Disabled Students Collective relaunches with educational events

Media Credit: Photo Illustration by Danielle Towers | Assistant Photo Editor

Madison Jennings, the president of the collective, said members have engaged in meetings with DSS to discuss how to teach professors to use appropriate language when speaking about students with disabilities.

A student organization working to support students with disabilities is rebuilding its campus presence with educational events and meetings with officials after more than a year of inactivity.

Members of the Disabled Student Collective have hosted informative events and separate meetings with Disability Support Services and its general body this fall to reestablish a supportive space for students with disabilities after the group’s hiatus. Leaders of the organization said they hope their return will educate all students on campus about how to make GW a safe space for students  who have a disability.

Madison Jennings, a senior and the president of DSC, said the organization remained dormant during the past academic year because many members are immunocompromised or were considered “high risk” for serious illness from COVID-19 infection. She said the organization now incorporates educational events, including one about etiquette around people with service dogs, so the entire GW community can learn how to support students who have disability.

Jennings said reviving the group’s campus presence has been slow because notifying students about the organization and how to get involved has been a time-consuming process. She said organization leaders are working to create a safe space for students to discuss issues they face on campus, like ableism and shortfalls in the services DSS provides for the disabled community.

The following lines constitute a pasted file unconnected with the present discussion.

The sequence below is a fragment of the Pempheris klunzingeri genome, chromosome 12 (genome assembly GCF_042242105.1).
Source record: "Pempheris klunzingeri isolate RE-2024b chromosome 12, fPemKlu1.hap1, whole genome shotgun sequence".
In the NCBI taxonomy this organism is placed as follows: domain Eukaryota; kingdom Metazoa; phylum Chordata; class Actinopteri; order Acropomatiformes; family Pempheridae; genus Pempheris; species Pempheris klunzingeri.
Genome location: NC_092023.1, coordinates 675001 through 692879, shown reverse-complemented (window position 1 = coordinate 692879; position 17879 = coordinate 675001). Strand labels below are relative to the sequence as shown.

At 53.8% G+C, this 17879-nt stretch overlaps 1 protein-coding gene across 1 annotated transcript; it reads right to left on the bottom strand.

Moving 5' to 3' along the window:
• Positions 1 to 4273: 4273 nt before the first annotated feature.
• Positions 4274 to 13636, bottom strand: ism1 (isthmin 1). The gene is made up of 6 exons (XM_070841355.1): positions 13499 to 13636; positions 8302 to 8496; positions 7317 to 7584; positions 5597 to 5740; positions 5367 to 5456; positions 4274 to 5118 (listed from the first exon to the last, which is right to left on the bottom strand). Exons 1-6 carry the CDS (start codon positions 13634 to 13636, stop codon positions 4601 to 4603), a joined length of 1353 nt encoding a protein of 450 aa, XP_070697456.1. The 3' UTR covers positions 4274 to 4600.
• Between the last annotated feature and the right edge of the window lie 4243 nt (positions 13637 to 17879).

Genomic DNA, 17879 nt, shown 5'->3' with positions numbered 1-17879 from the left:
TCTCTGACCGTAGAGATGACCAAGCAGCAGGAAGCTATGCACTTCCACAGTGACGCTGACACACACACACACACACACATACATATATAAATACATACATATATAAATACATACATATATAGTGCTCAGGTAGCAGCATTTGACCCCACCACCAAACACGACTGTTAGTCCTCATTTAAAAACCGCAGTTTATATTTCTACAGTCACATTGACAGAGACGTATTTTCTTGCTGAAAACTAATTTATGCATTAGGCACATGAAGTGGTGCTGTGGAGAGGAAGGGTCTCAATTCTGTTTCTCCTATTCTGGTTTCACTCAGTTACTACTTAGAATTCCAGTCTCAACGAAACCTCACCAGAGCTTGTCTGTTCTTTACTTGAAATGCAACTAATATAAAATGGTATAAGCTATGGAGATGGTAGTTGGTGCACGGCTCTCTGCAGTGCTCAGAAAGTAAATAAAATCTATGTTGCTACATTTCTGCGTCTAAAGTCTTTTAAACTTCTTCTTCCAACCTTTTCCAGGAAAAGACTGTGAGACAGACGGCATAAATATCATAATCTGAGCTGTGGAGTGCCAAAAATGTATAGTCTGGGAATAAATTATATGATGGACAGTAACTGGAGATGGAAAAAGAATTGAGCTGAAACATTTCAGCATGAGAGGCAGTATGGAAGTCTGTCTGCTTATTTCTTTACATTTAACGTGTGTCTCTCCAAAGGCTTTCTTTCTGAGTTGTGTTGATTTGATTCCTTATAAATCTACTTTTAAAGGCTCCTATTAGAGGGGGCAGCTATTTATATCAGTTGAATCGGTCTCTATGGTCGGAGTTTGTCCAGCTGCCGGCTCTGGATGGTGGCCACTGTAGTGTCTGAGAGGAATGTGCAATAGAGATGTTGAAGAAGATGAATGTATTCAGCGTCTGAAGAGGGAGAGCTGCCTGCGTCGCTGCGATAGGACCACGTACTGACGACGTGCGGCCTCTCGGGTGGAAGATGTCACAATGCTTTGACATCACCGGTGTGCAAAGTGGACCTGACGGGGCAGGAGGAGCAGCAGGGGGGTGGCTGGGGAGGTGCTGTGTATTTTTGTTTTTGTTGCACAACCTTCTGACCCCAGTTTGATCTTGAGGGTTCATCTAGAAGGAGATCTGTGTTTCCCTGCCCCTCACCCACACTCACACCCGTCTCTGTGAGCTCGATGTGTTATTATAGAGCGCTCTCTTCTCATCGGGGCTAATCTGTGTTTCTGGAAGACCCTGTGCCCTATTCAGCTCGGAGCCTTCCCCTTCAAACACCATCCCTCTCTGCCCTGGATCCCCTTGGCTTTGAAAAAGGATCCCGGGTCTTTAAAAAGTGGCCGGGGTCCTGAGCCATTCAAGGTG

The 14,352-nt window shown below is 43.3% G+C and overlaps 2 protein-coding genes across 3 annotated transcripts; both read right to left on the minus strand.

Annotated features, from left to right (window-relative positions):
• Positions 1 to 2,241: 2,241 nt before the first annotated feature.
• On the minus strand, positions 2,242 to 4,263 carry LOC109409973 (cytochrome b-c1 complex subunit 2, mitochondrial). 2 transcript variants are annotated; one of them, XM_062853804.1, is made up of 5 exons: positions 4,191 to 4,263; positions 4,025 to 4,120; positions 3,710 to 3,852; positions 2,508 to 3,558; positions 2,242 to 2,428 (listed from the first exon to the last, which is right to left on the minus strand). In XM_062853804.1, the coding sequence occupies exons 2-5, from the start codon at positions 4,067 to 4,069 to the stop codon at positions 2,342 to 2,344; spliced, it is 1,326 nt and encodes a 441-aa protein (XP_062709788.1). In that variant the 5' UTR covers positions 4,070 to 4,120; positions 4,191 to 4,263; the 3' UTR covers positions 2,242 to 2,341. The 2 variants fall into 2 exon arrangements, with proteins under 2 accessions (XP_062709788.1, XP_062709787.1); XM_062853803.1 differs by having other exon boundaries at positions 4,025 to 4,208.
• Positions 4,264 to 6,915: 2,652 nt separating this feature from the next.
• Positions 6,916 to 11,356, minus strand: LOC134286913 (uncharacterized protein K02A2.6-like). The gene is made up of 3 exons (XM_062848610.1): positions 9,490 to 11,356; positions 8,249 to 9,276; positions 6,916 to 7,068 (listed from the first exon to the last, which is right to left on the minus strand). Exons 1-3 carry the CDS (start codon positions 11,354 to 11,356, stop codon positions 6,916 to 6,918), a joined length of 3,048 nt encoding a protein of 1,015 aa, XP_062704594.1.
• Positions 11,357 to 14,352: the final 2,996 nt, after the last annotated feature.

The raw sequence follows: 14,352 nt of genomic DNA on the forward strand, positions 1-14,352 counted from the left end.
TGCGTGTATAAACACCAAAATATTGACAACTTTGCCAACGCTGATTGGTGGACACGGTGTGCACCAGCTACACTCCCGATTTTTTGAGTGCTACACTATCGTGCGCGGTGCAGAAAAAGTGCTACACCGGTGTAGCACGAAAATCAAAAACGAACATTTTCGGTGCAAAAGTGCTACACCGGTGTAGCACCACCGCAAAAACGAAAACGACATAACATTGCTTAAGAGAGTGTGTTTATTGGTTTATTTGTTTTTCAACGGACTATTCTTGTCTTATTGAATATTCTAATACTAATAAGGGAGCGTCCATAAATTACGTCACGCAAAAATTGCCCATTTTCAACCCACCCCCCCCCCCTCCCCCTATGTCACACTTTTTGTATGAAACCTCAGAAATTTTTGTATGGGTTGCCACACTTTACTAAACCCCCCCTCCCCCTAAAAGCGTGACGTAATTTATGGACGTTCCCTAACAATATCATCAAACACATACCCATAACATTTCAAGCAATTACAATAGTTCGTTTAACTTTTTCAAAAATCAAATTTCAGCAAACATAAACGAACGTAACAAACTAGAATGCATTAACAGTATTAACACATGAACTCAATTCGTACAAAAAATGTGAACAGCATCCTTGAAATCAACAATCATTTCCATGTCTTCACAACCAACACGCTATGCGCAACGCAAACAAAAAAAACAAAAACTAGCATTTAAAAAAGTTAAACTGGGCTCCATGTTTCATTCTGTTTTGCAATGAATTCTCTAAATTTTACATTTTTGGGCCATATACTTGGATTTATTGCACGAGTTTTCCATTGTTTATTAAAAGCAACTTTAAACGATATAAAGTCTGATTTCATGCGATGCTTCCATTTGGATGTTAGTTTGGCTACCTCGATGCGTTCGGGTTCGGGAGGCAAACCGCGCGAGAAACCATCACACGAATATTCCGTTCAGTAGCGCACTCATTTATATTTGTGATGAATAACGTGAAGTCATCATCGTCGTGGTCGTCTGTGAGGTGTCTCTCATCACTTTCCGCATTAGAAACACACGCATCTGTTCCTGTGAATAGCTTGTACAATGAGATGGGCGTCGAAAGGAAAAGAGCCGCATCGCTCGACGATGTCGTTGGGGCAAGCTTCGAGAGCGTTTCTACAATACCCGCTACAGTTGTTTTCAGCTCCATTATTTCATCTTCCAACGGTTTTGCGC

“When you’re not receiving the support that you need as a disabled student, your academics often suffer and that’s not fair,” she said.

Jennings said organization leaders are working to schedule weekly meetings with DSS to discuss how to teach professors appropriate language when speaking about students with disabilities and how to provide proper technology to make campus more accessible for students. She said e-board members bring action items and issues to the DSS office to address concerns within the organization so officials can properly address them.

She said administrators should have provided more support for students with disabilities after the University shifted to virtual operations with potential solutions like teaching professors how to enable features like closed captioning on Zoom to make online platforms accessible for students with disabilities.

“DSC wasn’t receiving support from the University, whether that was through org help or counselors who didn’t pay attention to the disabled community during the pandemic.” Jennings said.

Maddie Billet, a sophomore and the underclassman representative for DSC, said members and students outside the organization have mentioned campus safety concerns when reaching out to her to discuss issues with DSS. Billet said that after spending the past academic year learning and staring at each other through a screen via Zoom while living in isolation, students with disabilities need a full community to support them now more than ever.

“Now that it’s all normal that we’re all physically here, it’s nice to see this community that’s informed that we all talk and have the support system that’s physical and actually getting things done with DSS,” she said.

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